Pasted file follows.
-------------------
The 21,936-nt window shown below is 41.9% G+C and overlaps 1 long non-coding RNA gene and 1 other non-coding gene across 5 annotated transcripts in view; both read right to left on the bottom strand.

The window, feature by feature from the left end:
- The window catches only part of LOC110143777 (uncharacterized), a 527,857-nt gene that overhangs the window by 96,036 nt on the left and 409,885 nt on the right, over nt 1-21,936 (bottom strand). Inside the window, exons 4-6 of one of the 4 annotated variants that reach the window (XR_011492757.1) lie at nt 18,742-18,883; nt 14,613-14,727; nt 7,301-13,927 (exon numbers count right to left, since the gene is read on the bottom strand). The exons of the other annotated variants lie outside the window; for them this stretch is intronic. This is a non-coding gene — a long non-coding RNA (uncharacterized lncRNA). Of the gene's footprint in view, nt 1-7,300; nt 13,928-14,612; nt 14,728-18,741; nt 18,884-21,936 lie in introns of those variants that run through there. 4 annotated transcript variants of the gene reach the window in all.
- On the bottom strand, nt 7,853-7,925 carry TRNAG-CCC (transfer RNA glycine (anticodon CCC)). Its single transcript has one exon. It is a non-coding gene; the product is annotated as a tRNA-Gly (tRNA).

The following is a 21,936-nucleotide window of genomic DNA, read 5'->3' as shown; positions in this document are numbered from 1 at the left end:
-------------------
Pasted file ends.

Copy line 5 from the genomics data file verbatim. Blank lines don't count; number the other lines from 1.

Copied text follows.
The following is a 21,936-nucleotide window of genomic DNA, read 5'->3' as shown; positions in this document are numbered from 1 at the left end: